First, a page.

I've written before about a clear and reasonable "laymans" interpretation of the law on this issue - and I still think the Obama Administration engaging in criminal "aiding and abetting" behavior here. We, as Americans, need to stand up to this moral outrage, or Mr. Bin Laden wins, in that the America he loathes will have destroyed itself from the inside.


On a slightly different, but very much related track, Ezra Klein blogs about Senator Evan Bayh's latest missive to the New York Times. Two things stand out for me - first, that Mr. Bayh is making a reasoned, rational response to the childish. leadership-les Senate, and second, he waited to do so until AFTER he announced his resignation. Actually, that second point makes Mr. Bayh's essay all the more sad - if the Senate is so broken that he can't say this while remaining inside the chamber, how in the world can we the people expect it to do our business?

Thursday, February 4, 2010

Duke's latest Ph.D. - David Lowry!

Over at the Intersection, one of Duke University's newest Ph.D.'s is getting his dues. David is a colleague, a friend, and, since he and Miss Sheril are about to be married (!), a roomie by extension (really long story). On top of that, Sheril is right that David IS a great scientist, and I have been thrilled to have him in both my professional and personal circles since he was smart enough to ask Sheril out.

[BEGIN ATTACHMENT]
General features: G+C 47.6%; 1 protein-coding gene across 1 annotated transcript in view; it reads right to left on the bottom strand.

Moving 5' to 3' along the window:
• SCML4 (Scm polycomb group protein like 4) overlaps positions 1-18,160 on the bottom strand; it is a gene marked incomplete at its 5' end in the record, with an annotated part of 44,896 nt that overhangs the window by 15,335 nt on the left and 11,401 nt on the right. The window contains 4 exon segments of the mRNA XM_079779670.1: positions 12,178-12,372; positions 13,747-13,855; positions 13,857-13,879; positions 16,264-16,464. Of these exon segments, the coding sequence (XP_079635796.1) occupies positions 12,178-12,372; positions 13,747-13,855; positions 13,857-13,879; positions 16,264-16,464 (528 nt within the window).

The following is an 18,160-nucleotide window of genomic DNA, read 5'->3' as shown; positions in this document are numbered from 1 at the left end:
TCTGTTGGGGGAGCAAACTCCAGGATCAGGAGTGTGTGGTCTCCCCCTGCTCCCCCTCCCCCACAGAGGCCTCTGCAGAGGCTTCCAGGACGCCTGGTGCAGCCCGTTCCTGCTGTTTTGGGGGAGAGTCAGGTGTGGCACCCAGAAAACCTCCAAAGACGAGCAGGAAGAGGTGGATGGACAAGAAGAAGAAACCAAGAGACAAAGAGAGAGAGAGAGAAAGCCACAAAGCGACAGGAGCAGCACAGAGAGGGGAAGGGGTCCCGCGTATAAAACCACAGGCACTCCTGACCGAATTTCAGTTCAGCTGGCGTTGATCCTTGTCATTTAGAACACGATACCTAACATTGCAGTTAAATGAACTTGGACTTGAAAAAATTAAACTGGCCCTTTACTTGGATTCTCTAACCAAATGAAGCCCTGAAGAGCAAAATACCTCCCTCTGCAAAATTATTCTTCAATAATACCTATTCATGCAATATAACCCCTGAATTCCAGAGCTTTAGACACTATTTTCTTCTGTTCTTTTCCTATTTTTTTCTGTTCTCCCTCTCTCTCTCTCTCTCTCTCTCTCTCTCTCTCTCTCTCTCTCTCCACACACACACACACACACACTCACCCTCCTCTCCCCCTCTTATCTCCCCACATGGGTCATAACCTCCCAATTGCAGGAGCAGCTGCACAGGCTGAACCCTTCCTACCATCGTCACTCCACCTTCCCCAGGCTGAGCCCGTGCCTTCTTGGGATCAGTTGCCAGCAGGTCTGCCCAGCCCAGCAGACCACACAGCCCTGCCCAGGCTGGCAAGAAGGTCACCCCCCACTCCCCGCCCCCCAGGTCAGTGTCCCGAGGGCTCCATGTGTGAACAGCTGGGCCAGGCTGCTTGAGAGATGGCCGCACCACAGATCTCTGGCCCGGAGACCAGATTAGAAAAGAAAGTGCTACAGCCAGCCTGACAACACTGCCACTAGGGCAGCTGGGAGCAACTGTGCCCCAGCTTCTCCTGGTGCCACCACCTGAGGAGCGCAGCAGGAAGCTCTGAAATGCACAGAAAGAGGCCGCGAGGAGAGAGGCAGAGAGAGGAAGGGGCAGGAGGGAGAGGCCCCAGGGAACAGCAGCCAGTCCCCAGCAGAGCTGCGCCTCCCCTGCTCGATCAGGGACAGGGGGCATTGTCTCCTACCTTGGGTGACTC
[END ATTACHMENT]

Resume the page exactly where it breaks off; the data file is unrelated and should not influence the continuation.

So please join me in Congratulating David on completing his Ph.D. No matter your field, its a lot of work, and I hope this is just the beginning of great things to come.

Wednesday, February 3, 2010

A citizen's response to Citizens United: Send this Letter now

Friends, as you know I am not a fan of the SCOTUS and their recent Citizens United decision. So today I ran across a post on Barry Sussman's blog at Neiman Watchdog that got me thinking . . . which then got me writing my Congressman, and both Senators. I've pasted the text of my letter below, and I urge you to take that text add to it, and send it in to your own Congressional delegation. If enough of us do so, we may just see some change.

Mr. {Congressman Name HERE},